The turmoil behind the production of 2015’s disastrous Fantastic Four reboot has been well-documented. Disagreements between director Josh Trank and Fox led to major reshoots, with the former left deeply disappointed with the final product. Five years later, in a new interview with Polygon, Trank has elaborated on the anguish of being forced to oversee reshoots he never wanted, and on the motivations Fox may have had behind ordering them.
Here’s what he had to share:
“[Studios] really do pay attention to what people are saying on Twitter. They look at that and they say, ‘Shit, people are freaked out about how it’s not going to be funny. So we need to spend $10 million to do a comedy rewrite.’”
On the reshoots, Tranks said:
“It was like being castrated. You’re standing there, and you’re basically watching producers blocking out scenes, five minutes ahead of when you get there, having [editors hired] by the studio deciding the sequence of shots that are going to construct whatever is going on, and what it is that they need. And then, because they know you’re being nice, they’ll sort of be nice to you by saying, ‘Well, does that sound good?’ You can say yes or no.”
If I’m being honest (and I’m always honest), I’m not convinced Trank’s unadulterated Fant4stic vision would have been any more viable than the dismal hodgepodge we ended up getting. Sure, it would’ve been more coherent. But that aside, was a humourless post-Nolan Fantastic Four movie really in keeping with the spirit of the characters?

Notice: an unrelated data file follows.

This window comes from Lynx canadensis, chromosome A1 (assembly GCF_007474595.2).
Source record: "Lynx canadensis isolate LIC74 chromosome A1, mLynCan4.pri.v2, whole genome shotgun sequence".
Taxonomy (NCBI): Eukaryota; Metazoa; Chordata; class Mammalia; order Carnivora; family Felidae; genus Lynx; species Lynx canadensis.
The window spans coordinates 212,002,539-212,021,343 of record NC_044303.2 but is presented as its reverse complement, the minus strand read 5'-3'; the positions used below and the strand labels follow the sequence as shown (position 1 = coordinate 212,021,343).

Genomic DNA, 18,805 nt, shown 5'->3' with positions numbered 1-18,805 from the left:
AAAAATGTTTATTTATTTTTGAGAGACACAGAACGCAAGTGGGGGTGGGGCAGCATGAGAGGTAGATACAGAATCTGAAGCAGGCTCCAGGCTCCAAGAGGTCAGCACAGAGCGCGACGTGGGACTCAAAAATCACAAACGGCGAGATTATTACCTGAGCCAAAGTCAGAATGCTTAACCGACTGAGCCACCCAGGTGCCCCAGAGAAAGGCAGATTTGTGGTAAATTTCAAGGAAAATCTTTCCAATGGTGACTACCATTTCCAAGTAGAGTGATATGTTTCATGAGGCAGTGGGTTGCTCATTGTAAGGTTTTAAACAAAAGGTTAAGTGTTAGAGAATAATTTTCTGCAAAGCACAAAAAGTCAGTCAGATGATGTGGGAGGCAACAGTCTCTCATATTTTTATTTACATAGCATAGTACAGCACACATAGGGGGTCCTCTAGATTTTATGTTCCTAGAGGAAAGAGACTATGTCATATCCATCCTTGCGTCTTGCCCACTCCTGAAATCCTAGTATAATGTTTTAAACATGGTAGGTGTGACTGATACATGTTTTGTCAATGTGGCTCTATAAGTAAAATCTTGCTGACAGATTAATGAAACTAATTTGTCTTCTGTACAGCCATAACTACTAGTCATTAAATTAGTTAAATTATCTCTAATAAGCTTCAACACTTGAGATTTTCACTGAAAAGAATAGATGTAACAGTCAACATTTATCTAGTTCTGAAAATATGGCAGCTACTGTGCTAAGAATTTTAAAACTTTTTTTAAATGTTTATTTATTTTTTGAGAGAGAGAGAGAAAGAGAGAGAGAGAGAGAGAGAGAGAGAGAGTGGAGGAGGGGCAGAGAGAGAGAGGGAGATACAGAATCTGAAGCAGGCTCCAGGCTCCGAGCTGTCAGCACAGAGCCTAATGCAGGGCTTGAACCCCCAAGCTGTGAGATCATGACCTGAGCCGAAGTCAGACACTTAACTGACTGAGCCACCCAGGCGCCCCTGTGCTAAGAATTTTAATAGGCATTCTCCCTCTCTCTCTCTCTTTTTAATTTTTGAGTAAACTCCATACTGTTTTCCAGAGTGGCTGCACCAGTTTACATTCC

I’m not saying the Barbershop-balderdash of Tim Story’s movies was the way to go, either. It’s a catch-22. Marvel would inject comedy without drowning the script in cheap campiness, but as they showed us with Ant-Man and Doctor Strange, would never authorize a production weird enough to do the source material justice. So, for the time being, we’re stuck with limbo.
If you’ve got any thoughts on Trank’s not so fantastic Fant4stic experience, leave a comment in the usual place. Thankfully, the director has sufficiently recovered from his ordeal to return to filmmaking, with his new movie Capone set to be made available for streaming on May 12th. One suspects it will play slightly better than his last effort.
As for the Fantastic Four, they’re now in the hands of Marvel, the latter having acquired the property as part of Disney’s Fox buyout. Will they push the boat out though, or live up to my less-than-optimistic prediction? Your call.